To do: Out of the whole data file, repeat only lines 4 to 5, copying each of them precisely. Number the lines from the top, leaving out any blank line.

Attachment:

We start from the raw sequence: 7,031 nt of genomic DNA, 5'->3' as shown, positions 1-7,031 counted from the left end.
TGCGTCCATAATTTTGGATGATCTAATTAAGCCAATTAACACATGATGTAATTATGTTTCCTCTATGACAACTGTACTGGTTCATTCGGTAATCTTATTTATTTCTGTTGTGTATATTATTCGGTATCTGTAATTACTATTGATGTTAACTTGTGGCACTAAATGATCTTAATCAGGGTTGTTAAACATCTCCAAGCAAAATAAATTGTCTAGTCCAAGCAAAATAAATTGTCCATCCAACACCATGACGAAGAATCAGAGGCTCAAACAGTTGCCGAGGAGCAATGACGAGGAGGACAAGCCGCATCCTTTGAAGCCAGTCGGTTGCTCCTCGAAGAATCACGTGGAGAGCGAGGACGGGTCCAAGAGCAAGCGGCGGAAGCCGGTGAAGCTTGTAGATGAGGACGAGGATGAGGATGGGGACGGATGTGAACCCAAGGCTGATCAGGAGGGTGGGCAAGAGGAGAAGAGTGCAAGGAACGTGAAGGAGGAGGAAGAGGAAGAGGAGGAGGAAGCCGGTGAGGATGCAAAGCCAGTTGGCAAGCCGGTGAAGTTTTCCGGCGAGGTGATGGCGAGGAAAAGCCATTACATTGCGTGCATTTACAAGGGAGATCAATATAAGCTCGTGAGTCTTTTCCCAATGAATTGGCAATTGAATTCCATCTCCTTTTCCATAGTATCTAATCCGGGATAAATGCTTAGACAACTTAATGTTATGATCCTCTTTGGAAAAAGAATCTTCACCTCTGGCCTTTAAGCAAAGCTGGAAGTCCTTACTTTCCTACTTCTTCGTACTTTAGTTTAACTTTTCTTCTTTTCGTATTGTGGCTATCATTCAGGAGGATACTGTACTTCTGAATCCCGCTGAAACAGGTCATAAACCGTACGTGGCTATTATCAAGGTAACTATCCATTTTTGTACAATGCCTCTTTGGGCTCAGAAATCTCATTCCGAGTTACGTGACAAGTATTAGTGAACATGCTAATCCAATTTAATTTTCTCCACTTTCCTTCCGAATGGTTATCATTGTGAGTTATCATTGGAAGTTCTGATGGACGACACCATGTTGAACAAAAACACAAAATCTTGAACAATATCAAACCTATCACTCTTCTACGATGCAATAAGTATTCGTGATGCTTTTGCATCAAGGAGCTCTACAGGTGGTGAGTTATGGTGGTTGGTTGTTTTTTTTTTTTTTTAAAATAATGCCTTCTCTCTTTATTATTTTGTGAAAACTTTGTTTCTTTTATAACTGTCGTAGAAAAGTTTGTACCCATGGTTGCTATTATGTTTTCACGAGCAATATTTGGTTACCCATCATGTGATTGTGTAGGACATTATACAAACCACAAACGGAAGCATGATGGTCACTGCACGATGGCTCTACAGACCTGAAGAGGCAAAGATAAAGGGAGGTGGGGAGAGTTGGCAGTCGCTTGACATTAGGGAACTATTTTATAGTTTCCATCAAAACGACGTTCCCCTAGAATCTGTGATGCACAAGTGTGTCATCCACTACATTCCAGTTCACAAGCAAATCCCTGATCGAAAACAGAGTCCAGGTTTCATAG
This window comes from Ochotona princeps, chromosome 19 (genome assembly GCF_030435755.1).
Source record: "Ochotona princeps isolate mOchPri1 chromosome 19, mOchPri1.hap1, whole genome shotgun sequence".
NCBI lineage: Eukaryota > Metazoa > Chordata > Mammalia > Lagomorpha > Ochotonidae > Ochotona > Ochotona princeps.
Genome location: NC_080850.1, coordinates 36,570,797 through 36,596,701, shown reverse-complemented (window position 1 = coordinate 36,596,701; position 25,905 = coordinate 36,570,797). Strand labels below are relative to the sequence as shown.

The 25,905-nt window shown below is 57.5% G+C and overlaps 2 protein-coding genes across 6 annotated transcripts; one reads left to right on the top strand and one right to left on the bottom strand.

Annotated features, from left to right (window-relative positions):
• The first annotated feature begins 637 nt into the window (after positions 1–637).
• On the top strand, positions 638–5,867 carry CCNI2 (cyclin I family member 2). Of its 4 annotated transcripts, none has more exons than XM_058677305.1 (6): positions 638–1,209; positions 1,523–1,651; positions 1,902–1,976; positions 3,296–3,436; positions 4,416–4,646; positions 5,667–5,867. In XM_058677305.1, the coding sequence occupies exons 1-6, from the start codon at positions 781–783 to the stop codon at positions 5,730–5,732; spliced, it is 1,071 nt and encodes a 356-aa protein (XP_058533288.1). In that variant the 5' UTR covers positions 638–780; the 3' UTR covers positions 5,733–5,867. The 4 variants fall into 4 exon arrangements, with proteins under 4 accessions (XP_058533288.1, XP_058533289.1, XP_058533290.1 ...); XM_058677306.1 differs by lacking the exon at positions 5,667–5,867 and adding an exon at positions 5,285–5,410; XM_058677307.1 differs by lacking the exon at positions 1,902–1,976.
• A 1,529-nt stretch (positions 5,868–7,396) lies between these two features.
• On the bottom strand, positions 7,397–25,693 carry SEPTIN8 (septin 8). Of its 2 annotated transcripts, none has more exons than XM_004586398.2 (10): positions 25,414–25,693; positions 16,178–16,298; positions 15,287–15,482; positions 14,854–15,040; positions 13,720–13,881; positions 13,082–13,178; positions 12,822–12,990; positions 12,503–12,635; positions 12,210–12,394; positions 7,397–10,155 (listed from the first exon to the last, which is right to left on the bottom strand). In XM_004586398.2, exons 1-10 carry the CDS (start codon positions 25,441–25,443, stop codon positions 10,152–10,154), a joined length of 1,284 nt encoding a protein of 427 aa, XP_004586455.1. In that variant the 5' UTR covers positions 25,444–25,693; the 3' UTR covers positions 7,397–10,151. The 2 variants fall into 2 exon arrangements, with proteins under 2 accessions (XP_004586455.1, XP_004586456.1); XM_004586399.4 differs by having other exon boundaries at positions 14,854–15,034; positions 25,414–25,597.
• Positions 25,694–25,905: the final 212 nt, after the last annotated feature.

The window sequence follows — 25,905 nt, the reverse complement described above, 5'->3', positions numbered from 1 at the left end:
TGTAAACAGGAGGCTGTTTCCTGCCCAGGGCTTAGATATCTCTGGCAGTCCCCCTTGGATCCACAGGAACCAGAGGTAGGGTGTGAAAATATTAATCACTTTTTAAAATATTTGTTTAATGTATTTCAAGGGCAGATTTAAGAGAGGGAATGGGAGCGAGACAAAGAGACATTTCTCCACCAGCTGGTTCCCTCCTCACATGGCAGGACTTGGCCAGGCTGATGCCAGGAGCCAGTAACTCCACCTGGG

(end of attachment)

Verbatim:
Source record: "Ochotona princeps isolate mOchPri1 chromosome 19, mOchPri1.hap1, whole genome shotgun sequence".
NCBI lineage: Eukaryota > Metazoa > Chordata > Mammalia > Lagomorpha > Ochotonidae > Ochotona > Ochotona princeps.